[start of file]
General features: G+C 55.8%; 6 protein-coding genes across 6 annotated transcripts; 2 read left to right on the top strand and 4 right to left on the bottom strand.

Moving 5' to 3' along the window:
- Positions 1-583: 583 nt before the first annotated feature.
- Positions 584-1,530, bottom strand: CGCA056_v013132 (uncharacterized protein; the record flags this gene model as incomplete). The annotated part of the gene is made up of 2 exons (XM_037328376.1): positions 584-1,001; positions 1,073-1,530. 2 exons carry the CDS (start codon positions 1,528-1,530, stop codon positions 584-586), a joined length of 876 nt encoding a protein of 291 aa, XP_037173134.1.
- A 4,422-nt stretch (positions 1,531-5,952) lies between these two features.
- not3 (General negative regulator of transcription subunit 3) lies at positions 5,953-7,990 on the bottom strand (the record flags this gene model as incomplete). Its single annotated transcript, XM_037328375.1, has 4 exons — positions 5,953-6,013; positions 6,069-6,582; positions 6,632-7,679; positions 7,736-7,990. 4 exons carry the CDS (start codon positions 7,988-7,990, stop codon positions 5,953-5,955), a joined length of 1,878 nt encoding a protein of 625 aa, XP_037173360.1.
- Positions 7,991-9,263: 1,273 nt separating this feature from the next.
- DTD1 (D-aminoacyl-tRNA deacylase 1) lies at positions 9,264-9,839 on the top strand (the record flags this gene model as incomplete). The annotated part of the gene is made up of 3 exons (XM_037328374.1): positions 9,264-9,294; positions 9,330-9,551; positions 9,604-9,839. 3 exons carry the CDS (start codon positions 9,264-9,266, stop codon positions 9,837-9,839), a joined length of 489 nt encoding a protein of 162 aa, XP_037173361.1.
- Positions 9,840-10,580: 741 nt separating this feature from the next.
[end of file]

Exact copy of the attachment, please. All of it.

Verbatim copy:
General features: G+C 55.8%; 6 protein-coding genes across 6 annotated transcripts; 2 read left to right on the top strand and 4 right to left on the bottom strand.

Moving 5' to 3' along the window:
- Positions 1-583: 583 nt before the first annotated feature.
- Positions 584-1,530, bottom strand: CGCA056_v013132 (uncharacterized protein; the record flags this gene model as incomplete). The annotated part of the gene is made up of 2 exons (XM_037328376.1): positions 584-1,001; positions 1,073-1,530. 2 exons carry the CDS (start codon positions 1,528-1,530, stop codon positions 584-586), a joined length of 876 nt encoding a protein of 291 aa, XP_037173134.1.
- A 4,422-nt stretch (positions 1,531-5,952) lies between these two features.
- not3 (General negative regulator of transcription subunit 3) lies at positions 5,953-7,990 on the bottom strand (the record flags this gene model as incomplete). Its single annotated transcript, XM_037328375.1, has 4 exons — positions 5,953-6,013; positions 6,069-6,582; positions 6,632-7,679; positions 7,736-7,990. 4 exons carry the CDS (start codon positions 7,988-7,990, stop codon positions 5,953-5,955), a joined length of 1,878 nt encoding a protein of 625 aa, XP_037173360.1.
- Positions 7,991-9,263: 1,273 nt separating this feature from the next.
- DTD1 (D-aminoacyl-tRNA deacylase 1) lies at positions 9,264-9,839 on the top strand (the record flags this gene model as incomplete). The annotated part of the gene is made up of 3 exons (XM_037328374.1): positions 9,264-9,294; positions 9,330-9,551; positions 9,604-9,839. 3 exons carry the CDS (start codon positions 9,264-9,266, stop codon positions 9,837-9,839), a joined length of 489 nt encoding a protein of 162 aa, XP_037173361.1.
- Positions 9,840-10,580: 741 nt separating this feature from the next.